02/20/24
News
02/20/24

EU industry leaders want support for green shift

London, 20 February (Argus) — A group of over 70 industry leaders today called for a competition-based deal to ensure the bloc's industry can continue competing globally while implementing the EU's green deal. The green deal aims to cut greenhouse gas emissions by 55pc by 2030, compared with a 1990 baseline. Among 10 points listed in a declaration signed in Antwerp, Belgium, industry leaders called for streamlined legislation, simplified state aid rules and a "new spirit of law-making" to incentivise investment as well as "cohesive" policy implementation. The signatories came from various sectors, including steel, chemicals, paper, mining, glass, metals, refineries, cement, fertilisers and industrial gases. Energy costs in Europe are "too high to compete", driven not only by commodity prices, but also by regulatory charges, according to the signatories. The next European Commission leadership needs to prioritise new projects for "abundant and affordable low-carbon renewable and nuclear energy" as well as grid expansion for hydrogen and other renewables, according to industry leaders. "Climate neutrality cannot be met without renewable liquid fuels and products," according to Liana Gouta, director-general of refiners' association FuelsEurope. "These renewable fuels and products should be produced in Europe." Gouta called for an EU strategy for the transition of liquid fuels and products to help shift industry from fossil fuels to renewable fuels and products. "We want to avoid dependence on third countries, de-industrialisation," director-general of steel association Eurofer Axel Eggert said. Eggert also called for a robust trade policy to ensure a level playing field. The declaration is timed ahead of EU elections in June that will see a newly-constituted European Parliament and new European Commission. By Dafydd ab Iago Send comments and request more information at feedback@argusmedia.com Copyright © 2024. Argus Media group . All rights reserved.

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UK steel decarbonisation strategy 'piecemeal': E3G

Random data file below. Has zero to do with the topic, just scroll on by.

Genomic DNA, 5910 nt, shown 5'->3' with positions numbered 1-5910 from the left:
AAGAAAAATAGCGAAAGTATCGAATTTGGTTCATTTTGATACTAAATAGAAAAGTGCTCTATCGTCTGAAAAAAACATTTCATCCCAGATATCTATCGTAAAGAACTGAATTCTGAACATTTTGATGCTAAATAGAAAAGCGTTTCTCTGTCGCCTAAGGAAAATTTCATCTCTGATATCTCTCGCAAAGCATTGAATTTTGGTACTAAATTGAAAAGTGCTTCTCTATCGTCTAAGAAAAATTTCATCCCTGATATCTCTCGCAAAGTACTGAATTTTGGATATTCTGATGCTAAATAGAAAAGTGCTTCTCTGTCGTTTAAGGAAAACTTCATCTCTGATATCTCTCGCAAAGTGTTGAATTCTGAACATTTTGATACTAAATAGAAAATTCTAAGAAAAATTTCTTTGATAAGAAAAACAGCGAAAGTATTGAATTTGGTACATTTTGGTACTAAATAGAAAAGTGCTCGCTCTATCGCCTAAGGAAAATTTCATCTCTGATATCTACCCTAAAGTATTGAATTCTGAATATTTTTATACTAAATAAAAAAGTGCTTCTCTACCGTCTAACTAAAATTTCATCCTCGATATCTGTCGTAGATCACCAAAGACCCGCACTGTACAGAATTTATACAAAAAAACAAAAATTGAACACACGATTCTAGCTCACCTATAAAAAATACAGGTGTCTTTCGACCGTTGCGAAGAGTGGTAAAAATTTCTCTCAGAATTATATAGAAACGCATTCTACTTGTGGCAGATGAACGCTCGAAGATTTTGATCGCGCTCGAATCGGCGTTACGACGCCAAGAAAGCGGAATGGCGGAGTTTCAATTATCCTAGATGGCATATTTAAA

02/20/24
News
02/20/24

UK steel decarbonisation strategy 'piecemeal': E3G

London, 20 February (Argus) — The UK government's steel decarbonisation strategy is "piecemeal" and lacks a broader industrial policy, independent climate change think-tank E3G said today. It said the UK is "not far behind" European counterparts with steel decarbonisation, citing deals to transition current blast furnace-based sites, implementation of a carbon border adjustment mechanism and tightening emissions trading allowances. But the UK has made little progress on power grid expansion, and has been slow to develop demand-side mechanisms, E3G said. It is vital that electricity costs are brought down for industrial users, which will otherwise face "fierce" competition from overseas producers that pay less for power. The government should also move to increase steel scrap processing and establish supply of hydrogen and green iron — without adequate scrap supply, a 100pc EAF-based sector will rely on imports, E3G said. The think-tank said the government should establish a long-term strategy "that includes a vision for the future role of the steel sector in the UK economy and how it will be integrated in other UK manufacturing sectors". Just becoming a secondary steelmaker will mean the country cannot produce all the requisite grades for its automotive industry, it added. "There is a risk that without the ability to produce a diverse suite of products, some steel companies may suffer from negative commercial outcomes from weaker business models," it said. In its steel policy scorecard comparison, E3G rated the UK C+ for its policy direction and clarity, and B- for its public funding. By Colin Richardson Send comments and request more information at feedback@argusmedia.com Copyright © 2024. Argus Media group . All rights reserved.